First off though, if you haven’t seen Polish Writing, it’s definitely worth checking out. Great interviews, info about Polish books and authors, and even a graph detailing how many books have made their way into English. . . . Looks like last year there were about 10, although 1990 was a banner year.
The interview with Bill Johnston about Magdalena Tulli is pretty interesting (and a good example of what’s cool about this site):
What have been the main developments in her writing style between Dreams and Stones and Flaw?
In Dreams and Stones there are practically no people, or more precisely, no characters. It’s a novel about objects and about ways of seeing and explaining. The only actual character is the narrator, whose rather pedantic voice is our only clue to his existence. (Tulli and I disagree over what kind of book Dreams and Stones actually is—Tulli claims it’s a novel, whereas for me it’s a prose poem.) In her subsequent books Tulli gradually introduces narrative, though she does so in a very tentative and self-aware way (this is why she’s sometimes accused, wrongly, of writing “meta-fiction”). In In Red she retells the story three times; the plot of Moving Parts (Tryby) also unexpectedly changes course at several moments. It’s only in Flaw that she settles into a single narrative arc that carries through the entire book.
And related to Daniel Green’s desire for an introduction to Flaw (and my echoing of the need for more contextual info):
Archipelago also tend not to include many notes or translator’s introductions. Is this a conscious intention for the work to stand on its own?
I can only speak about my own translations with Archipelago. I’ve always tried to minimize paratext in any form, and my hope is always that a work ought to be able to stand either completely or mostly alone—this is certainly the case with Tulli, who simply needs to be read carefully. You don’t need to know a lot of Polish history or culture to “get” her, I think. For me, footnotes and so on are a major part of the ghettoization of small literatures I referred to above, and I avoid them whenever I can—they make texts look like academic treatises rather than novels to be read and enjoyed.
I definitely agree re: footnotes and the like, although I still feel that there’s a way of creating a context for approaching someone like Tulli, be in through an intro/afterword, promotional materials, or whatever.
A significant number of authors who came to prominence in the 1990s have now made it into English. Are there any newer writers you are keen to translate?
A current project of mine is the translation of Tomasz Różycki’s brilliant 2004 epic poem Dwanaście stacji or Twelve Stations. He’s by far the outstanding poet of his generation (he was born in 1970); his lyric poetry has been (and is being) translated wonderfully by Mira Rosenthal, and I’m going to have a go at this longer piece.
Paul Klee’s Boat, Anzhelina Polonskaya’s newest bilingual collection of poems available in English, is an emotional journey through the bleakest seasons of the human soul, translated with great nuance by Andrew Wachtel. A former professional ice dancer(!), Polonskaya left the. . .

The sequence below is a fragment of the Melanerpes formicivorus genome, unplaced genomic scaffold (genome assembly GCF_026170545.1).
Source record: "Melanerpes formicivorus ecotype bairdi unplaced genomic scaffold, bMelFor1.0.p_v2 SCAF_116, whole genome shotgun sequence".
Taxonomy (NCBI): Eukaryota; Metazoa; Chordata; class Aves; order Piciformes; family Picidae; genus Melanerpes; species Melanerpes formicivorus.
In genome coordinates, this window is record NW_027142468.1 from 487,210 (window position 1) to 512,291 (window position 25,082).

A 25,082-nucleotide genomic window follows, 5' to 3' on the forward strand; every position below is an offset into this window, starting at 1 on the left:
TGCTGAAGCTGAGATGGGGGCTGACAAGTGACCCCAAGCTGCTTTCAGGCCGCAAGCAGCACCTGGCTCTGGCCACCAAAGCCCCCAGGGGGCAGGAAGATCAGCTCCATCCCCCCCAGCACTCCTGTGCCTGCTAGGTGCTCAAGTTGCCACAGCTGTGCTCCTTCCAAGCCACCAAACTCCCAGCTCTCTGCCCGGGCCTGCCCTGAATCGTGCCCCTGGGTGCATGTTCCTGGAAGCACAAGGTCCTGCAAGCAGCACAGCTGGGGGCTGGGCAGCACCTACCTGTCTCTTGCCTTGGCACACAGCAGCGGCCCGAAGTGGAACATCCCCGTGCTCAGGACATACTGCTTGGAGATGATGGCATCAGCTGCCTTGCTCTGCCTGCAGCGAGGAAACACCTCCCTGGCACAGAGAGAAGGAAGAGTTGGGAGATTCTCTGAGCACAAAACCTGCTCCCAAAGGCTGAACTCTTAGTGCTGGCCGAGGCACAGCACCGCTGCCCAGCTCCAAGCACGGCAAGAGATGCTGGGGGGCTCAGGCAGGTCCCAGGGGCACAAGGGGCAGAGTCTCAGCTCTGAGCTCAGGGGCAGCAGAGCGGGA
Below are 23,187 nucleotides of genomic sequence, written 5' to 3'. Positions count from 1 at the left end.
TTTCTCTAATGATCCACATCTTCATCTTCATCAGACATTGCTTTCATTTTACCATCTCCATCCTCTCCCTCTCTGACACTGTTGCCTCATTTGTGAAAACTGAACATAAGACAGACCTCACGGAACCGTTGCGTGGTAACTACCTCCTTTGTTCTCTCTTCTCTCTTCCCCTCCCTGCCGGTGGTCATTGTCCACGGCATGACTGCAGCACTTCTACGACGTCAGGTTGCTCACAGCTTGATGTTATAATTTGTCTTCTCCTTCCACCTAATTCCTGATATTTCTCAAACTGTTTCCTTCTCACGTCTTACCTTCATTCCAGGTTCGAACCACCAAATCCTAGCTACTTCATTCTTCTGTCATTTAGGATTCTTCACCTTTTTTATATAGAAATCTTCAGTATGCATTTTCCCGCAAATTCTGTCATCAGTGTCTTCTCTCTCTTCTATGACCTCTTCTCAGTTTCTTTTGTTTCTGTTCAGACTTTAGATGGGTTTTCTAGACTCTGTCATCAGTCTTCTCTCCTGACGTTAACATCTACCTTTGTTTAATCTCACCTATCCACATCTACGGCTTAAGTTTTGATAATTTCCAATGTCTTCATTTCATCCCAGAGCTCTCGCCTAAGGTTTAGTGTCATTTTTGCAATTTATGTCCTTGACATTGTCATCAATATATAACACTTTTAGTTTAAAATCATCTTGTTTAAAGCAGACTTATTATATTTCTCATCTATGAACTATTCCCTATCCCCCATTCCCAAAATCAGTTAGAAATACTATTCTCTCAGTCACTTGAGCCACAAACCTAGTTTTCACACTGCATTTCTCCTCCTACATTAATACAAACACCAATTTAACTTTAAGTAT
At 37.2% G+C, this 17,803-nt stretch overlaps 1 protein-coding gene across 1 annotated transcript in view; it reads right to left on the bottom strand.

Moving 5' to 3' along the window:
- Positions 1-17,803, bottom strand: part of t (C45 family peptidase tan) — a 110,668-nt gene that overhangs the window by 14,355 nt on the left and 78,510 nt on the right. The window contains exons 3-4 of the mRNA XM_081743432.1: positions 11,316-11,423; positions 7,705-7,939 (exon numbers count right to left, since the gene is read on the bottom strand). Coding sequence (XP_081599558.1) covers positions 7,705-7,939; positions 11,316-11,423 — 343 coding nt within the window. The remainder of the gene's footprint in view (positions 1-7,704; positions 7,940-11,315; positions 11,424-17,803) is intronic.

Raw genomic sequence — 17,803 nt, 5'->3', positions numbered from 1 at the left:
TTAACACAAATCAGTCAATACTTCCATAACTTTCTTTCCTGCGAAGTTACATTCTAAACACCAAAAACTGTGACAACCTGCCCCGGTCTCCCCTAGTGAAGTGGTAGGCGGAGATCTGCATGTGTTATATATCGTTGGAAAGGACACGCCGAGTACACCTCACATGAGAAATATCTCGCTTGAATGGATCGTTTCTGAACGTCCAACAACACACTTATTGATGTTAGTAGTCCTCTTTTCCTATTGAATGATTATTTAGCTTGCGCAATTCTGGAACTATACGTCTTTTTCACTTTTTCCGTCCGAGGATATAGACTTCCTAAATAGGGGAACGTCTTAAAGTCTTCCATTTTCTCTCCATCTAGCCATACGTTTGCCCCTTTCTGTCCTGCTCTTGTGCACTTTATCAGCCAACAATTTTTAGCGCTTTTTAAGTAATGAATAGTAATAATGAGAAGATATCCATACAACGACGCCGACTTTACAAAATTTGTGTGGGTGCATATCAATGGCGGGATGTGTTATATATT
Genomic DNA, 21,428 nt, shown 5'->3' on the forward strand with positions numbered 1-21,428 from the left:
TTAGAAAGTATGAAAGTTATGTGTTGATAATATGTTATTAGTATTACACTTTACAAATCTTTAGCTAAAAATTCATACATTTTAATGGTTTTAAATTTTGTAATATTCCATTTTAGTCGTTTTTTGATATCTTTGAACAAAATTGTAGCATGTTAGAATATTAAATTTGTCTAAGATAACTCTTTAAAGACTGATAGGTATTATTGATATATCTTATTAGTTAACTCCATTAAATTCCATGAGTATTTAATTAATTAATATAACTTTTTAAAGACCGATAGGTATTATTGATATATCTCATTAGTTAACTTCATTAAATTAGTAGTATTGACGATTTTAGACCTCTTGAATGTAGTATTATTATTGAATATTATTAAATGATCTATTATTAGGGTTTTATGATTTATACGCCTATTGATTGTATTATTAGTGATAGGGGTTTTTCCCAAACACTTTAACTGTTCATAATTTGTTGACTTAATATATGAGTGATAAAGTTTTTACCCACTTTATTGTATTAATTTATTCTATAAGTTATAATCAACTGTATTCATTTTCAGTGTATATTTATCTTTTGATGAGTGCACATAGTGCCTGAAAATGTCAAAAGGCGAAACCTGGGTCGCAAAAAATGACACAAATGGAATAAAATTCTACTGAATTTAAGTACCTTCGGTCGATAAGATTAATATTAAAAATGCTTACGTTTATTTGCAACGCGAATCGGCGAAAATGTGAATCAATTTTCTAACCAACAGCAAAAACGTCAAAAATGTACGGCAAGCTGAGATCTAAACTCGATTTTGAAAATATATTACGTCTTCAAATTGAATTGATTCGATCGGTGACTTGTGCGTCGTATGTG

In Seiobo There Below, Lázló Krasznahorkai is able to succeed at a task at which many writers fail: to dedicate an entire novel to a single message, to express an idea over and over again without falling into repetition or. . .
There are curious similarities in three Italian mystery series, written by Maurizio de Giovanni, Andrea Camilleri, and Donna Leon.1
They’re all police procedurals, and all set in Italy: Naples, Sicily, Venice.
The three protagonists are Commissarios: Luigi Ricciardi, Salvo. . .
Poetry always has the feel of mysticism and mystery, or maybe this feeling is a stereotype left over from high school literature class. It is generally the result of confusion, lack of time committed to consuming the poetry, and the. . .
Our Lady of the Flowers, Echoic is not only a translation, but a transformation. It is a translation of Jean Genet’s novel Notre Dame des Fleurs, transmuted from prose to poetry. Originally written in prison as a masturbatory aid (Sartre. . .
Equal parts stoner pulp thriller and psycho-physiological horror story, a pervasive sense of dread mixes with a cloud of weed smoke to seep into every line of the disturbing, complex Under This Terrible Sun. Originally published by illustrious Spanish publishers. . .
From the start, Daniel Canty’s Wigrum, published by Canadian press Talonbooks, is obviously a novel of form. Known also as a graphic designer in Quebec, Canty takes those skills and puts them towards this “novel of inventory” and creates a. . .
Throughout his career—in fact from his very first book, Where the Jackals Howl (1965)—the renowned Israeli writer Amos Oz has set much of his fiction on the kibbutz, collective communities he portrays as bastions of social cohesion and stultifying conformity. . .
Antoon gives us a remarkable novel that in 184 pages captures the experience of an Iraqi everyman who has lived through the war with Iran in the first half of the 1980s, the 1991 Gulf War over the Kuwaiti invasion,. . .
Every fictional work set in L.A. begins with a slow crawl through its streets in the early hours of the morning right after sunrise. Maybe it’s always done this way to emphasize the vast sprawl of the city and highlight. . .